In what was a loosely veiled attempt to change the rules in order to further President Bush’s campaign to stack the courts with right wing judges, Senate Republicans held a hearing earlier this week to evaluate the constitutionality of the filibuster. Led by freshman Senator John Cornyn (R-TX), the hearing featured a panel of “constitutional scholars” which largely consisted of representatives from the far-right fringes of the nation’s legal society, who argued that when it comes to judicial nominations the filibuster is an unconstitutional way to impede the rights of the majority.
Senate Republicans hope to use this argument to change the rules of the Senate to say that a filibuster cannot be used on judicial nominations or other “executive calendar” items but can still be used to promote debate on legislation and other matters on the Senate’s “legislative calendar.”
“Why is it unconstitutional to filibuster a judge but not legislation?” Senator Charles Schumer (D-NY) posed. “This seems like a case of taking the results you want and twisting the legal argument to make it right.” Schumer presented his own proposal to fix the judicial nominations process. He proposed that nominating commissions in each state, appointed by the President and the Senate Majority Leader with an equal number of Democrats and Republicans, would suggest candidates for judicial vacancies. The White House outright rejected this idea.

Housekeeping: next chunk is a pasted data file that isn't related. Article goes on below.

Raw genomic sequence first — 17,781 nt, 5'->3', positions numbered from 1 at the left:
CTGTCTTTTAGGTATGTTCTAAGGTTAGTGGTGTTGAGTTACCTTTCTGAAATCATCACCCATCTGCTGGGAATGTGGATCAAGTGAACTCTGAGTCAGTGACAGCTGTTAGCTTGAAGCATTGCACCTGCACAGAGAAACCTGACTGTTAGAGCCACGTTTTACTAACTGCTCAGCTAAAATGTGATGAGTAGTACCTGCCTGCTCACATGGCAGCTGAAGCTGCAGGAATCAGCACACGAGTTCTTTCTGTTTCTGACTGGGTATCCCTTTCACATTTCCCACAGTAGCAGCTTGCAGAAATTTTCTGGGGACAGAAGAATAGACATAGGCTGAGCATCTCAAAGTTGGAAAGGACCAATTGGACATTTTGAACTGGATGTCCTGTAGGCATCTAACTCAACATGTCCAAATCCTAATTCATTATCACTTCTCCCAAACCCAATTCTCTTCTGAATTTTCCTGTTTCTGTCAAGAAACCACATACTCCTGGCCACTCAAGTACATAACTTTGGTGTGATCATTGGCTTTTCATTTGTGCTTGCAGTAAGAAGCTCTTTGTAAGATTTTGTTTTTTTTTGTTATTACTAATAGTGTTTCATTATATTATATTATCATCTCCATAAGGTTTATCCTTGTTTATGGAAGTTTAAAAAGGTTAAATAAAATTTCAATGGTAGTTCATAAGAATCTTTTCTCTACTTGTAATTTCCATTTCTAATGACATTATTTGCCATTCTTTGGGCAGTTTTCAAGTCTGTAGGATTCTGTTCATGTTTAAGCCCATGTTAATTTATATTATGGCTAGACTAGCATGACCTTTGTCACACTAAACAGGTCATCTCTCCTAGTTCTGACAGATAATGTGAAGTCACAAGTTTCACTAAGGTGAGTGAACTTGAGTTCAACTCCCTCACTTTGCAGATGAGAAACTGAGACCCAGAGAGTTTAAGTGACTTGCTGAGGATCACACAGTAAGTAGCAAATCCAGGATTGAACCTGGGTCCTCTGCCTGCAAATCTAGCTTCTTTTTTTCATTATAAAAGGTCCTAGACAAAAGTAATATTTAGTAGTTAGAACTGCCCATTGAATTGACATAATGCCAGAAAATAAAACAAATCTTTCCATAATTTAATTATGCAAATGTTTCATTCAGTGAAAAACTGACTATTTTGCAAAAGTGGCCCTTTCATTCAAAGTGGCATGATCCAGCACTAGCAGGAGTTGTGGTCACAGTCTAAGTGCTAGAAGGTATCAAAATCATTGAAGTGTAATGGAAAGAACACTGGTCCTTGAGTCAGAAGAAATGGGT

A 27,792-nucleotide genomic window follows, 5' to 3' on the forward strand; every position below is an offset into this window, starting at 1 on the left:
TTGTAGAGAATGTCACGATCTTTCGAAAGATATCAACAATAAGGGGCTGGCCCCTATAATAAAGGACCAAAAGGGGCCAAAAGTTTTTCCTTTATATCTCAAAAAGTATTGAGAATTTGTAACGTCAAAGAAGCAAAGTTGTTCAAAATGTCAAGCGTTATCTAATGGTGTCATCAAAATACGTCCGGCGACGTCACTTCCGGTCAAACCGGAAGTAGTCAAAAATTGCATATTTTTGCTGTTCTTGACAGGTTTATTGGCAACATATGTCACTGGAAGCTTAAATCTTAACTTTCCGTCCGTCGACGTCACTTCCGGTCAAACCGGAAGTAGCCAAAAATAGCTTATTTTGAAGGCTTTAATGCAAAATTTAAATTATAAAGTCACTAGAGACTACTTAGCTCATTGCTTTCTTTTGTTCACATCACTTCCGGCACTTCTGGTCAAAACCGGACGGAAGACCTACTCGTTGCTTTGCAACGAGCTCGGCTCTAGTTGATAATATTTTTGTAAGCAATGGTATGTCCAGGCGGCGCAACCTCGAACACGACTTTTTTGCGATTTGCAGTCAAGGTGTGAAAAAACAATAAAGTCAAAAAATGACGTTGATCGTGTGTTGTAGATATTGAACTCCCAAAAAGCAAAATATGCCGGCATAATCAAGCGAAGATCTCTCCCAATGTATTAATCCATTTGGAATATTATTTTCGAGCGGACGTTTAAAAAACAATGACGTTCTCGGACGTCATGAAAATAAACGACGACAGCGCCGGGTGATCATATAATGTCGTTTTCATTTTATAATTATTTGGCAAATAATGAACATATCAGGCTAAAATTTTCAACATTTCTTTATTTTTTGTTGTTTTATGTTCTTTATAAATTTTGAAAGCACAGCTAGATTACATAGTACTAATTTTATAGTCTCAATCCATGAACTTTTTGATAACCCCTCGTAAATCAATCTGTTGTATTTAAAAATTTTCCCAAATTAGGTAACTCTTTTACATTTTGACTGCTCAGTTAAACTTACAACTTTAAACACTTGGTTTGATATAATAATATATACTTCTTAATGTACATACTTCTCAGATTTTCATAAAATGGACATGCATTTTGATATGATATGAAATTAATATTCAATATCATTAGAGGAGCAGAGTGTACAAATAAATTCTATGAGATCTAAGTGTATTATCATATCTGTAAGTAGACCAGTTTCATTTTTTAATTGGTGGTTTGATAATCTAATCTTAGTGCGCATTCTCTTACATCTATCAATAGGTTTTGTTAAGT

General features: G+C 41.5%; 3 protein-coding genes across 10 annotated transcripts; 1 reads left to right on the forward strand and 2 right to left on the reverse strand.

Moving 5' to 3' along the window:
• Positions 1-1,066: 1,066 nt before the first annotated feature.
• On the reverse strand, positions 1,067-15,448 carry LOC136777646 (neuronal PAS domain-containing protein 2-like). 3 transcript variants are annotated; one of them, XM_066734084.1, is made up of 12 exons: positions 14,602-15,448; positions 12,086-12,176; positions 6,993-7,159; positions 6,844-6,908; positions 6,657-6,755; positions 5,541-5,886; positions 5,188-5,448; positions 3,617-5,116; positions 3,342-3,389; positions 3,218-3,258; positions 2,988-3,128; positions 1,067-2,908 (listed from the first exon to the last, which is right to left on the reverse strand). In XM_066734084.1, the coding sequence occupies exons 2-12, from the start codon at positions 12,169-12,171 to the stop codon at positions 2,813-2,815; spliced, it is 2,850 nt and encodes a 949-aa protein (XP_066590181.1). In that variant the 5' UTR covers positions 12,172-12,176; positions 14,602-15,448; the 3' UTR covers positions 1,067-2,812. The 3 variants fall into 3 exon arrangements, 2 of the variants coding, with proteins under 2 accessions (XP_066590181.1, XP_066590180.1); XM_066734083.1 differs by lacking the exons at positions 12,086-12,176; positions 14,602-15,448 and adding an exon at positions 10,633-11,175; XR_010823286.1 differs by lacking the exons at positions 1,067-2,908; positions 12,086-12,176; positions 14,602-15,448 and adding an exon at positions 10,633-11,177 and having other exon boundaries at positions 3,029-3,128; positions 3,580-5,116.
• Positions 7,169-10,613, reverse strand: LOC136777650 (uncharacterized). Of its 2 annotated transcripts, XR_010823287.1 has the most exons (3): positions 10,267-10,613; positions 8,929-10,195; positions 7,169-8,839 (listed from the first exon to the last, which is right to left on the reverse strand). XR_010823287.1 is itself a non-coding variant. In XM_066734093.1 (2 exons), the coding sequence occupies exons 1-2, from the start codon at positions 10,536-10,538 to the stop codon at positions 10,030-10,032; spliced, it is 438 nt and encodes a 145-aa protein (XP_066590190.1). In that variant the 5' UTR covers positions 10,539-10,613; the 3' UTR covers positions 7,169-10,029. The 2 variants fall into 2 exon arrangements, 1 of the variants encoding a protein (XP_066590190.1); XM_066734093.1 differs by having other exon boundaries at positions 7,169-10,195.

Senator Dick Durbin (D-IL) noted that Senate Republicans were trying to change the rules because Senate Democrats have launched filibusters against two judicial nominees – Priscilla Owen and Miguel Estrada – after approving 123 of President Bush’s nominees. This in light of the fact that Republicans did not even allow 59 of President Clinton’s nominees to have hearings. “Any attempt to resolve this problem…has got to be something other than George Bush gets all his nominees and ‘Gee, hopefully things will get better when the Democrats have a president,” Sen. Russ Feingold (D-WI) said, according to the Associated Press.